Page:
Sunday, June 16, 2013
Book Review: Rebuilding Catholic Culture
One of my summer reading picks for the Son Rise Morning Show Friday.
I received this book as a premium for making a contribution to PRI (Population Research Institute).
Book description from Sophia Institute Press:
Rarely does a book come along that so succinctly explains the decline of modern culture, articulates a defense of the Church's teachings, and offers a hope-filled path for building a civilization grounded in Catholic truth.
In these pages, Dr. Ryan Topping does all three, pulling back the curtain on the false philosophies of the secularists and showing that in the West today the most formidable threat to freedom is not failing economies or Islam, but secularism. Our best defense, he claims, is a vibrant Catholic culture, and our best hope for creating it lies in the principles found in the Catechism of the Catholic Church.
This book takes you on a masterful journey through the relevant portions of the Catechism, distilling sophisticated theological concepts into words that are simple, clear, and direct, while unpacking its core teachings on faith and morals that nurture true civilizations.
In Rebuilding Catholic Culture, you'll also discover sensible ways to begin restoring Catholic culture — right now — in your own life and family, and in our larger communities as well: in the theater, the classroom, in our hospitals, and even in the public square.
This profoundly accessible book will renew your confidence in the world-transforming character of our Creed and in the potency of our Faith to shape and redefine the culture of the West.
Table of Contents:
Foreword by Aidan Nichols, OP
1. On Faith: How Catholics Believe
2. On the Creed: Why Christology Matters
3. On Worship: How Liturgy Transforms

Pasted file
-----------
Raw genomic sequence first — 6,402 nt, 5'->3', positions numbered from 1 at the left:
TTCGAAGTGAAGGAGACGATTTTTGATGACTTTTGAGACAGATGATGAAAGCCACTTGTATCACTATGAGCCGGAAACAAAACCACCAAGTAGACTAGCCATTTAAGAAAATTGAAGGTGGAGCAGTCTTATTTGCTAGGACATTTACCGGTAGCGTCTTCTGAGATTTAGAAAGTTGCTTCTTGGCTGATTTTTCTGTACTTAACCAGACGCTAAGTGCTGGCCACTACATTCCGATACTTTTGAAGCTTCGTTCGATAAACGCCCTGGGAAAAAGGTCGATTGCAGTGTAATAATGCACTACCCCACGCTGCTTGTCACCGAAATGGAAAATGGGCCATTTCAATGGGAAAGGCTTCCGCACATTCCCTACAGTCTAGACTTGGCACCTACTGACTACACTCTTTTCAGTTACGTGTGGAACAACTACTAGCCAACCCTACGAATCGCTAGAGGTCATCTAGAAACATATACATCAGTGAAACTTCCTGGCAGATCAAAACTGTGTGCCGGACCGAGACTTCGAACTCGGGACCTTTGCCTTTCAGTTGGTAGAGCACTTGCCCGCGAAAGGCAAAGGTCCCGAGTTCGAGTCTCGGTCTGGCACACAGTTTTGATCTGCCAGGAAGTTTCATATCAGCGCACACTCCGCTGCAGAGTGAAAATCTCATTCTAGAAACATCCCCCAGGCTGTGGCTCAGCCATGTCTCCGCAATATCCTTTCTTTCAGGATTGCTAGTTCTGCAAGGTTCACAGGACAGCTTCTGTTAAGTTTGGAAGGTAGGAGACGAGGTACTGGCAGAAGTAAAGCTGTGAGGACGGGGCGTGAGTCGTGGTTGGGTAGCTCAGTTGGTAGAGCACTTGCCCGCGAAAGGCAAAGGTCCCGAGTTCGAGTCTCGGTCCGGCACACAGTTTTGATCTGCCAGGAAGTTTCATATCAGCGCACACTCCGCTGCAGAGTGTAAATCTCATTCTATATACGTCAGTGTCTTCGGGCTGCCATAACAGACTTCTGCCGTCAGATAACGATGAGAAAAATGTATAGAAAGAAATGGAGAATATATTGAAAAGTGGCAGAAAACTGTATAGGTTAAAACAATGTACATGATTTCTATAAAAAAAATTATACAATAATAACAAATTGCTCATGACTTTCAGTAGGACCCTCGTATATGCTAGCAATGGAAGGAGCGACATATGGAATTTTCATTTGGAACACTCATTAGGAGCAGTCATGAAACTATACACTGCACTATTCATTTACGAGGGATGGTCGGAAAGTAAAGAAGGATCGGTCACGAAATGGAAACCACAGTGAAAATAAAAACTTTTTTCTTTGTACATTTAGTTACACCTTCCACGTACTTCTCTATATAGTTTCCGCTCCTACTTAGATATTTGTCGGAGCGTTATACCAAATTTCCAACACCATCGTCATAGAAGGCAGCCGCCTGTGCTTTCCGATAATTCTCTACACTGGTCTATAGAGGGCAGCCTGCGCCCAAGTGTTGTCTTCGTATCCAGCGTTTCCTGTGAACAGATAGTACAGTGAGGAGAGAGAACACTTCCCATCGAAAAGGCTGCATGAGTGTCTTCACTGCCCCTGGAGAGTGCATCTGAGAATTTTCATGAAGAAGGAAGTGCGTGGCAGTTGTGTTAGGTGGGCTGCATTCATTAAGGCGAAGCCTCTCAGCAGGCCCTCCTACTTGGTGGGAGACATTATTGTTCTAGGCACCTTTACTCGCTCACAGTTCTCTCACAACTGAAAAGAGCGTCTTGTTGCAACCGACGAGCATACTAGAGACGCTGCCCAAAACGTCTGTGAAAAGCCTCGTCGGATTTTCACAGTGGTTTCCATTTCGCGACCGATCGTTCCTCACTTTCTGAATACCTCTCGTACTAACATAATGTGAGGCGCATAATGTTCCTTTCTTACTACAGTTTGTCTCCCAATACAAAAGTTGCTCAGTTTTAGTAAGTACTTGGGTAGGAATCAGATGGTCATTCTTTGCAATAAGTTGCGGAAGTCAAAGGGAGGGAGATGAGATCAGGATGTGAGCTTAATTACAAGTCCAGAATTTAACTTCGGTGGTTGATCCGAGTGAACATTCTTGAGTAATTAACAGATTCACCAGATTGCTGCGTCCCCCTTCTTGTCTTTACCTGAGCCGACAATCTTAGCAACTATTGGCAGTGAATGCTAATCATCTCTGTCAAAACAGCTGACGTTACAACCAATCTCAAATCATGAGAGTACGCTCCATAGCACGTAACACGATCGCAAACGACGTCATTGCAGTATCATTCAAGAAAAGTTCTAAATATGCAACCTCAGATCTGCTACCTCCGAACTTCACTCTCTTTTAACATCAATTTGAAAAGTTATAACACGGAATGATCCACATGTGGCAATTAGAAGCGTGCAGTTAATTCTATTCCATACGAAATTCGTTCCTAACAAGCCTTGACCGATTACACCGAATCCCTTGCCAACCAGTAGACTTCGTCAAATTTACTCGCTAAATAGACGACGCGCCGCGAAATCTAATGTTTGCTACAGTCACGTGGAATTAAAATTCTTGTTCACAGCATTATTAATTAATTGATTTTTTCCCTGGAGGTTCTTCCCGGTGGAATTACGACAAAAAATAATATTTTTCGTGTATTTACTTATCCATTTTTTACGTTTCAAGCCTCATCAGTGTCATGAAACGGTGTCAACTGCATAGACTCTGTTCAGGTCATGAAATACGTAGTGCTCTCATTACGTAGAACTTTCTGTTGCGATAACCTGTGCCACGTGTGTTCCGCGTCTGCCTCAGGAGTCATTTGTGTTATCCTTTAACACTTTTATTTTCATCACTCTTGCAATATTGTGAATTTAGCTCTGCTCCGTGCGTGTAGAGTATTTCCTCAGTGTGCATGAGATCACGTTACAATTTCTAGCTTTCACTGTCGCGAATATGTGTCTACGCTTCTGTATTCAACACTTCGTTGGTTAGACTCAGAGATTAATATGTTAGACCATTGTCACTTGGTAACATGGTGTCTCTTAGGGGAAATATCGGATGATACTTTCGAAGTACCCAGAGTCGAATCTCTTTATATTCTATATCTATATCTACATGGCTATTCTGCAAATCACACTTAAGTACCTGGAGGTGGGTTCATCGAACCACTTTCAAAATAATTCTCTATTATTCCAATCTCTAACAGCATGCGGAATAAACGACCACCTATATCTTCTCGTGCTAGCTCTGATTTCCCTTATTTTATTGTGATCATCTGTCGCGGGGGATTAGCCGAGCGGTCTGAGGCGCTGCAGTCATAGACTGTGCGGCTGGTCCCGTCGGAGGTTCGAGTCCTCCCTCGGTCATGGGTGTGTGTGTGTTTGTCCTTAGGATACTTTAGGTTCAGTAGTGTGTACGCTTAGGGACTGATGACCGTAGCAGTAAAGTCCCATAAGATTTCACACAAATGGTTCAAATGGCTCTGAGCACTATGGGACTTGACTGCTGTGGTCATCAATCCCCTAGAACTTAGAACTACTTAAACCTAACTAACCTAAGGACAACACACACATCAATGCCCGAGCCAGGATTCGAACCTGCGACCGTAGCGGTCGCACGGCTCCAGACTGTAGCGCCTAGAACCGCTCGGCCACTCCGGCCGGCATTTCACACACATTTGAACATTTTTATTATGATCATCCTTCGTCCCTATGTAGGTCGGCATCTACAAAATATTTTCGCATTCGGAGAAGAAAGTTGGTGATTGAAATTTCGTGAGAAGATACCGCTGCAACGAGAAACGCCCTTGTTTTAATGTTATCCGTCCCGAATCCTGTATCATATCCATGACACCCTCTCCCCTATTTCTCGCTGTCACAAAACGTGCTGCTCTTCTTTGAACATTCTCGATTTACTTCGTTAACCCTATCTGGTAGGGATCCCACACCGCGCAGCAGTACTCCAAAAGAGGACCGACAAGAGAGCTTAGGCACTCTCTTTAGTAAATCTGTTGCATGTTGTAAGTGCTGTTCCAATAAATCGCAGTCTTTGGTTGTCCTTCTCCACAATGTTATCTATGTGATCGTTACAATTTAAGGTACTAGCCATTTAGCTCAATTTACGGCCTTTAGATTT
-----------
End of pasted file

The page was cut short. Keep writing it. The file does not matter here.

4. On Sacraments: When the World Is Enchanted
5. On Virtue: How Character Forms Conscience
6. On Law: What Love Commands
7. On the Family: How Love Grows
8. On Prayer: What Christ Pleads
About the Author
The organization of the book is very neat, you see: two chapters each for the four parts of the Catechism of the Catholic Church: Dogma; Liturgy; Morality; Prayer: Faith and the Creed; Worship and the Sacraments; Virtue and the Law; Family and Prayer. Throughout the book, Topping considers the state of Catholic culture today, examining the impact of the Second Vatican Council, secularization, etc, and often juxtaposing the decline of Catholic culture with the teachings of the Church in the Catechism. So modern church architecture ignores the role of beauty and order in liturgy; modern thought about conscience, as expressed by Robert Bolt in A Man for All Seasons, contrasts to the true meaning of conscience; current ideas about marriage contrast with the true definition of marriage, the family, and children, etc. I particularly enjoyed Topping's section on Dante's Purgatorio, with the introduction that its only in that part of the Divine Comedy that there is any conflict and drama: the souls in Hell have no hope; the souls in Heaven have all they need and want: the souls in Purgatory are working to expiate the punishments for their sins on earth--they have hope, they will progress, they will achieve sanctification, and they will join the saints in Heaven. The motto for Purgatory, in contrast to Hell, could be "Embrace hope, all ye who enter here."
Another aspect of this book I appreciated is that Topping gives us insight into the decline of Catholic culture in Canada and the triumph of secularism there. Topping offers sketches of a history similar to Russell Shaw's comprehensive American Church, tracing a story of accommodation and acculturation.
I agree with the publisher's blurb that this book "will renew your confidence in the world-transforming character of our Creed and in the potency of our Faith to shape and redefine the culture of the West", but it still makes me sad that we have had to undergo such decline and fall.